Gang affiliation shouldn’t result in a longer prison sentence
This opinion piece was written for Mosaic Vision, an extension of the Mosaic Journalism Workshop, a summer program that provides real-world journalism training to Bay Area high school students.
Sending young offenders to jail for longer sentences because they are gang members or because the police claim they are is a mistake and has proven ineffective. It’s time to abolish tough penalties and focus on real solutions to juvenile delinquency.
In 1988, California passed the Street Terrorism Enforcement and Prevention Act, or STEP, which advocates say would protect communities from gang violence by adding increased jail time for committing gang-related crimes.
More than a generation since the law was passed, improvements to gang-related sentencing have not only proven ineffective, but have also disproportionately targeted low-income communities of color. There is no evidence that the law has influenced the serious crime rate.
Joanna Molina, a single mother of two, grew up in East San Jose in a low-income single-parent home and suffered the harm of gang improvements. She entered the criminal justice system at 17 when she was arrested for carjacking and robbery.
The Santa Clara County District Attorney’s Office fought to have her tried as an adult. Had the office prevailed, Molina could have faced an additional 12 to 15 years in prison with gang enhancements. Instead, with the support of the community, she was sentenced to three months in a juvenile hall and six months at the Muriel Wright Rehabilitation Ranch in Santa Clara County.
“I was not that person the prosecutor described to me,” Molina said. “It would be a loss of life to send me to prison for all these years.”
Sadly, her ex-husband who grew up in the system didn’t have the community support during his trial that Joanna had. His seven-year sentence was extended to 25 years with gang enhancements, which he is serving at California State Prison in Solano. Molina also has friends who entered the prison system as children and came out as adults, half their lives wasted.
Molina, who identifies as Chicana, believes the system targets black and brown people. She believes prosecutors examined her clothing and address in East San Jose and mislabeled her as a gang member. “They basically assumed I was [in a gang] because of where I lived and what I was wearing at the time,” she said.
The state’s gang database, CalGang, lists 150,000 suspected gang members, 85% of whom are black or Latino between the ages of 9 and 65. Molina pleaded for his name to be removed from the database, but many other wrongfully listed people are unable to plead for its removal.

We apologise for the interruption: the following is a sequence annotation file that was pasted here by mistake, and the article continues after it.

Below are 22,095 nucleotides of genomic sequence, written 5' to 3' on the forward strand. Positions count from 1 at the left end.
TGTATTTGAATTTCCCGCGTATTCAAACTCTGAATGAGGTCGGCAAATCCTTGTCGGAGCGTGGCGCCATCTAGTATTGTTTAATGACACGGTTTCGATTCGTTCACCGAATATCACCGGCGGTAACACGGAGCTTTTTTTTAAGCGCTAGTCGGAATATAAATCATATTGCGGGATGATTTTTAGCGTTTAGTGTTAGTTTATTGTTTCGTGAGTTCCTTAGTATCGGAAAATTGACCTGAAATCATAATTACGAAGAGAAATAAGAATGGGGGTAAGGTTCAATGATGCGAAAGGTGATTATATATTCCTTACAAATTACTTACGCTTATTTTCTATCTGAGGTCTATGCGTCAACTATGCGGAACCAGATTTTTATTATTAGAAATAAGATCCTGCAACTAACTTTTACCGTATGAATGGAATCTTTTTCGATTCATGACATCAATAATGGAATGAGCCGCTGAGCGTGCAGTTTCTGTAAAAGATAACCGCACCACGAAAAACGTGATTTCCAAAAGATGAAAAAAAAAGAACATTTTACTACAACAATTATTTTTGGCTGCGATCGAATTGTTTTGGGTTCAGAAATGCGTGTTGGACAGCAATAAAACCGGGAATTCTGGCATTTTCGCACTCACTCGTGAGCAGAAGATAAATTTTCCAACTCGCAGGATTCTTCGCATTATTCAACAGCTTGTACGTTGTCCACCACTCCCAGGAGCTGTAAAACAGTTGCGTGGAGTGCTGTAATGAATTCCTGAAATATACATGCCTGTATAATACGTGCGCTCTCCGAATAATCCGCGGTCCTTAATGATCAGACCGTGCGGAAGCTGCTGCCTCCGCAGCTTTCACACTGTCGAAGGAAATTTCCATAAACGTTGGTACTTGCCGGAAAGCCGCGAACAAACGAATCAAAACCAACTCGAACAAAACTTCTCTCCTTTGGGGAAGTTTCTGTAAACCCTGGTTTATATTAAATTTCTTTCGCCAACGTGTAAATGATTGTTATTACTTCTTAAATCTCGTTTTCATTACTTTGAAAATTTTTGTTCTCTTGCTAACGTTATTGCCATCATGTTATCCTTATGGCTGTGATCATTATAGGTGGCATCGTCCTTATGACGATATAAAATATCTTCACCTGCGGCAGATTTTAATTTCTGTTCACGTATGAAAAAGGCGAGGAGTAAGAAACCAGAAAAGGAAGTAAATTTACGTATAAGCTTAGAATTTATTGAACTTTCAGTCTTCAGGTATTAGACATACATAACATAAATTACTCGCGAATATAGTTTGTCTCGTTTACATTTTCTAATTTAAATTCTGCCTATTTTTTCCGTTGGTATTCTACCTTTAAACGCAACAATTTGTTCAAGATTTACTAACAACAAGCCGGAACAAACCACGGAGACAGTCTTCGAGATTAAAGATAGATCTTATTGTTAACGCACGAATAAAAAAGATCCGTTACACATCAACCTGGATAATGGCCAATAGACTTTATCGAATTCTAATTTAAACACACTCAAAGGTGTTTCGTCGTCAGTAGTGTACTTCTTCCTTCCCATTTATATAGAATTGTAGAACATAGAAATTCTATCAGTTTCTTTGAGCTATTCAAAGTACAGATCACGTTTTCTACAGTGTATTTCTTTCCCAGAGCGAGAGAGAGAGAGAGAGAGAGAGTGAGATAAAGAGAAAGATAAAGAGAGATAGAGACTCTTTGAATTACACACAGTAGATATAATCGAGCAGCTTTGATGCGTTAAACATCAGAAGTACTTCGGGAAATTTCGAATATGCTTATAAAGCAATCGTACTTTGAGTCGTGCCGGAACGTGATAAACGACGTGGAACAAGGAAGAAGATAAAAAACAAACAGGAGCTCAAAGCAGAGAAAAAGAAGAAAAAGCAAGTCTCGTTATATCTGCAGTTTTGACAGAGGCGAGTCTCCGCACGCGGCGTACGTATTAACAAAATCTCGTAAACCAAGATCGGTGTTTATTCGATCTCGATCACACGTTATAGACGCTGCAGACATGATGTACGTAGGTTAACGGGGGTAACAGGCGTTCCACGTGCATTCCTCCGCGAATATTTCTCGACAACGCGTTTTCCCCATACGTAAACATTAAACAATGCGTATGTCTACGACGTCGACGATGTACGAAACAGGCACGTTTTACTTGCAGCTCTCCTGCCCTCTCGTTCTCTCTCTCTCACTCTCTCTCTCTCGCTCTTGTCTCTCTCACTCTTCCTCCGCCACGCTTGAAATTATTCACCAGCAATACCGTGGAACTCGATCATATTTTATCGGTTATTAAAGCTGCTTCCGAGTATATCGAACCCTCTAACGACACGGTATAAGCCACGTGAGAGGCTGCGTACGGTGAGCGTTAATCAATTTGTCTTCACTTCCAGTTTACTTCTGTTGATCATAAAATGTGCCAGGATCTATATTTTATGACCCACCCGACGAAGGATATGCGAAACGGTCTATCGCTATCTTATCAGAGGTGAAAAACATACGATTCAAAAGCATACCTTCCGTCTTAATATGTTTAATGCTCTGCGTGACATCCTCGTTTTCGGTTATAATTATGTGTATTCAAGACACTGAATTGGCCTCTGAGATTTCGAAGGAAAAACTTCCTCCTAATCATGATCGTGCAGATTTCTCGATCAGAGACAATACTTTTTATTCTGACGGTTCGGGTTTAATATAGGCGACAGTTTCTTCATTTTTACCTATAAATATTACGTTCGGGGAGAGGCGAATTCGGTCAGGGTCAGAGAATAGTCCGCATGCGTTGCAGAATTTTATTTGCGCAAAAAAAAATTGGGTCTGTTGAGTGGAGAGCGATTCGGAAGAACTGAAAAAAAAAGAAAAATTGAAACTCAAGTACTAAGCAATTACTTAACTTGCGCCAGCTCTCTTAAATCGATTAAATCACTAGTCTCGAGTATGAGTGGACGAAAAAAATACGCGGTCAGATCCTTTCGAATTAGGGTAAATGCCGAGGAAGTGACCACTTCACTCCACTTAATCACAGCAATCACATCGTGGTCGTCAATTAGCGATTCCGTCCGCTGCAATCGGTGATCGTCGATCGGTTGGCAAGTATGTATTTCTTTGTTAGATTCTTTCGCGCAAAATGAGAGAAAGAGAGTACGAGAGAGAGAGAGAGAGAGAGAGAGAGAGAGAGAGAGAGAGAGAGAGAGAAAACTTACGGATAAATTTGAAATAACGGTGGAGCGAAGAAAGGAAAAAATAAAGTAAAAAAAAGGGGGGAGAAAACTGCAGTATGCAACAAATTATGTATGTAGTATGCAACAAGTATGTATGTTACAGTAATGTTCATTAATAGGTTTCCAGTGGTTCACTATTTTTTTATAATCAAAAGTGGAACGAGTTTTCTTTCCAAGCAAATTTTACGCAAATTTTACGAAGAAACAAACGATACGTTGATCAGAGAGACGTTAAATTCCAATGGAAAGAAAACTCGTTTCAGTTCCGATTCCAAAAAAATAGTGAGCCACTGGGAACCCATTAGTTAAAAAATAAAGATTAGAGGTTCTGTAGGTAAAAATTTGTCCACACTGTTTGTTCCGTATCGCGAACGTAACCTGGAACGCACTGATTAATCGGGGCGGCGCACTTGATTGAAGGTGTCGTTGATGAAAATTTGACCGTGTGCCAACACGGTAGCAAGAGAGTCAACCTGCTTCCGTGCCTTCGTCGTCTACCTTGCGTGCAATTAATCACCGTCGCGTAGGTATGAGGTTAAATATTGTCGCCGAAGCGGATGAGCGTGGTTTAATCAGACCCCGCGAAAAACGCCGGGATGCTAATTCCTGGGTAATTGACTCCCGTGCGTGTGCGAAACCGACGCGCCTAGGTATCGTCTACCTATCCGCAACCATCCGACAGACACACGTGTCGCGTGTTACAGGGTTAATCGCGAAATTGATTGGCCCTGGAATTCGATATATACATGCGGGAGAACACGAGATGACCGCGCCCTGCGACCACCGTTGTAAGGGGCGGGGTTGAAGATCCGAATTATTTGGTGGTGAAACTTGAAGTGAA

It is unfair to give someone a longer sentence simply because they have gang ties or because overzealous police officers claim so.
“There’s no way for someone who spent 15 to 30 years in prison to come back and be a productive member of society,” Molina said. They have no context to thrive in a community beyond prison walls, she said. “We contribute to homelessness and the drug addiction problem by sending people away for so long,” Molina said.
Improvements to gangs also hurt children and families. Molina said. “There are different heads in this monster that really ends up affecting generations.”
According to the National Institute of Justice, children whose parents enter the criminal justice system face a myriad of challenges and difficulties, including psychological stress, antisocial behavior, suspension or deportation from the school, economic hardship and criminal activity.
“One of the negative childhood experiences is having a loved one in prison,” said Molina, who hasn’t taken her children to see their father recently because she doesn’t want to risk their mental health. “I have to be ready to somehow make sure they heal from this trauma.”
Improving sentences does little to address the roots of youth crime. Instead, we should provide every child with a quality education and adopt proven anti-gang measures. “If I had been taught at a young age that there is another way to love your people, showing them how to advocate, changing politics and getting involved, then I think my life would have been different. “, Molina said.
Providing families with effective anti-gang social programs and education would better protect communities and help at-risk youth. Gang-related sentencing enhancements should be abolished.
Molina now works at a law firm and is a freshman at Lincoln Law School. She hopes to improve society and the justice system. She wants to stand up for children, eliminate gang-aggravated punishments, and improve society. She said, “I wish I could do something for my community.
Dali Yadira Guerrero Fernández is a second year student at Cristo Rey San José Jesuit High School. She is a member of the Mosaic Vision High School Journalism Program.